Linking emergency response and longer term recovery
The Democratic Republic of the Congo (DRC) continues to be shaken by the consequences of decades of civil war. The security situation remains highly unstable in the Eastern region, where armed groups lead local populations to flee their homes, resulting in 1.6 million Internally Displaced People (IDPs) registered in September. The political fragility, combined with the lack or deterioration of infrastructures, hamper access to basic services. In precarious situations, IDPs face chronic food insecurity or diseases related to a lack of access to water, sanitation and hygiene (WASH). In this context, ACTED is focusing on emergency interventions in order to address the needs of the most vulnerable populations, while also supporting the country’s recovery.
Providing a multisectorial, mobile emergency assistance to refugee, displaced and returnee populations
In 2015, ACTED provided assistance to displaced people, returnees, and host populations in the Eastern part of the country, but also to Central African refugees in the North-Western region. Population displacements are putting further pressure on resources and infrastructures that are already insufficient or damaged after years of war. Vulnerable households are forced to adapt at the expense of their health, education, safety or dignity. ACTED offers a mobile and adapted assistance to the most vulnerable, through the provision of clothes, food, households items and agricultural tools, as well as through the rehabilitation of existing WASH infrastructures coupled with hygiene promotion to reduce the risks of epidemics.
Preparing the ground for the country’s resilience and longer term development
The country struggles to recover from a chronic emergency situation. Every year, new population displacements are upsetting the already precarious balance, and are widening urgent needs. In certain areas of South Kivu and of the former Katanga provinces, benefitting from relative stability, ACTED initiated more sustainable activities aiming at strengthening the population’s resilience: for example, ACTED proposed trainings on the use of farming inputs benefitting 17,475 people, and supported the development of income generating activities for 9 merchants associations. Furthermore, 2015 marked the reinforcement of ACTED’s involvement in the country’s stabilization process together with Alliance2015 members, and the launch of a 5-year support project for the Structuring of the Civil Society in the DRC.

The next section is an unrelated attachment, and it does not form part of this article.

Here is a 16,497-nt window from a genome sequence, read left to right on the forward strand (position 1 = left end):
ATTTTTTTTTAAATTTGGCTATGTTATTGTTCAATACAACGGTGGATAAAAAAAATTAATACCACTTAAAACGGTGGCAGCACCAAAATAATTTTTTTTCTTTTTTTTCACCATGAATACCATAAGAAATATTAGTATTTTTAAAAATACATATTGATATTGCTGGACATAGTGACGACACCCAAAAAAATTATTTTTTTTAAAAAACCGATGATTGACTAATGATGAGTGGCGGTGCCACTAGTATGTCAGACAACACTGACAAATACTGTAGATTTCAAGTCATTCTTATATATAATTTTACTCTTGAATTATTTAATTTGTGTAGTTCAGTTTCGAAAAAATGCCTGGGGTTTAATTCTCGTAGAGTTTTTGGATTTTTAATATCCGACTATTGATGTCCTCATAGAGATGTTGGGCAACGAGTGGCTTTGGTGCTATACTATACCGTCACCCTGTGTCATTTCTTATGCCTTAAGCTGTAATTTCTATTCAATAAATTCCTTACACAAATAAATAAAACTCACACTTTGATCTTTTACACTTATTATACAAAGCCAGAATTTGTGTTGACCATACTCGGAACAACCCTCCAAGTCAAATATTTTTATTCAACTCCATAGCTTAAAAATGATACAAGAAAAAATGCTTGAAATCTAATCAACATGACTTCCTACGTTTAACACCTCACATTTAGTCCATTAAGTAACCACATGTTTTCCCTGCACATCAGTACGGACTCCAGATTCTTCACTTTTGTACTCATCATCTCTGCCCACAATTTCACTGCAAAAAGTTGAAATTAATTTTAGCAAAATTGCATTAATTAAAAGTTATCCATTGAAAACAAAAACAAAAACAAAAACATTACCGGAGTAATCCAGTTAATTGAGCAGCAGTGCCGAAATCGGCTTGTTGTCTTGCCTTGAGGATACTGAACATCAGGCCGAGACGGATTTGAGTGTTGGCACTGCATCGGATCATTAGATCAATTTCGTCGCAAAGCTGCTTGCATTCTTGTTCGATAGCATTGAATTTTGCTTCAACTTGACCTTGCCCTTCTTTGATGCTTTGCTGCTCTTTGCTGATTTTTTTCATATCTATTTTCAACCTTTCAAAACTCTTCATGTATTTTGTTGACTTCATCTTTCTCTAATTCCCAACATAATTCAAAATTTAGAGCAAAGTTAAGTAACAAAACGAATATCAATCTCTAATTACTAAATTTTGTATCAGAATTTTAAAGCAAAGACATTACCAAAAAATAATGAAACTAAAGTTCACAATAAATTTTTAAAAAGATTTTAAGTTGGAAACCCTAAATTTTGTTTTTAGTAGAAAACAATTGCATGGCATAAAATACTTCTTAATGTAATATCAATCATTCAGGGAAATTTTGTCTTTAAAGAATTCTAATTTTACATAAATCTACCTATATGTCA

Facilitating improved coordination and cooperation among humanitarian actors
ACTED commits to consolidating humanitarian coordination in the country. In fact, ACTED is not only recognized for the work of its evaluation and information management team that supports decision making through interactive information management tools (maps, reports), but also for its logistical capacity to access hard to reach areas. In 2015, ACTED teams conducted important logistical and infrastructure works in South Kivu in order to rehabilitate arterial roads enabling humanitarian actors to deliver assistance, in close coordination with the various humanitarian working groups and clusters.
2016, towards enhancing vulnerable populations’ resilience
ACTED’s mission in DRC continued to focus on emergency mobile response actions in 2015, and capitalised on lessons learned to develop quality interventions for 2016. Furthermore, the trend for 2016 will be to put greater emphasis on interventions strengthening resilience, and even longer term development, in the wake of partnerships established with civil society in 2015 to reinforce existing initiatives in the country. As such, ACTED in DRC will continue to strengthen its involvement in strategic consortia.
In Shabunda territory, the households’ extreme vulnerability is partly due to armed groups’ exactions leading local populations to flee their home. In this context, women and children are particularly affected, and they often eat only one meal per day. In 2015, ACTED developed a multi-sectorial mobile emergency response, providing immediate food assistance and essential non-food items, and targeting women heads of households as a matter of priority, in order to restore livelihoods for these vulnerable households.
Partners in 2015:
Bureau of Population, Refugees, and Migration (BPRM), Department for International Development (DFID) – United Kingdom, Direction du Développement et de la Coopération (DDC) – République Démocratique du Congo, European Commission Humanitarian Aid & Civil Protection (ECHO), European Commission Directorate-General for International Cooperation and Development (DG DEVCO), National Research Council Canada (NRC), Office of U.S. Foreign Disaster Assistance (OFDA), U.S. Agency for International Development (USAID), United Nations Development Programme (UNDP), USAID Food For Peace (FFP), World Food Programme (WFP)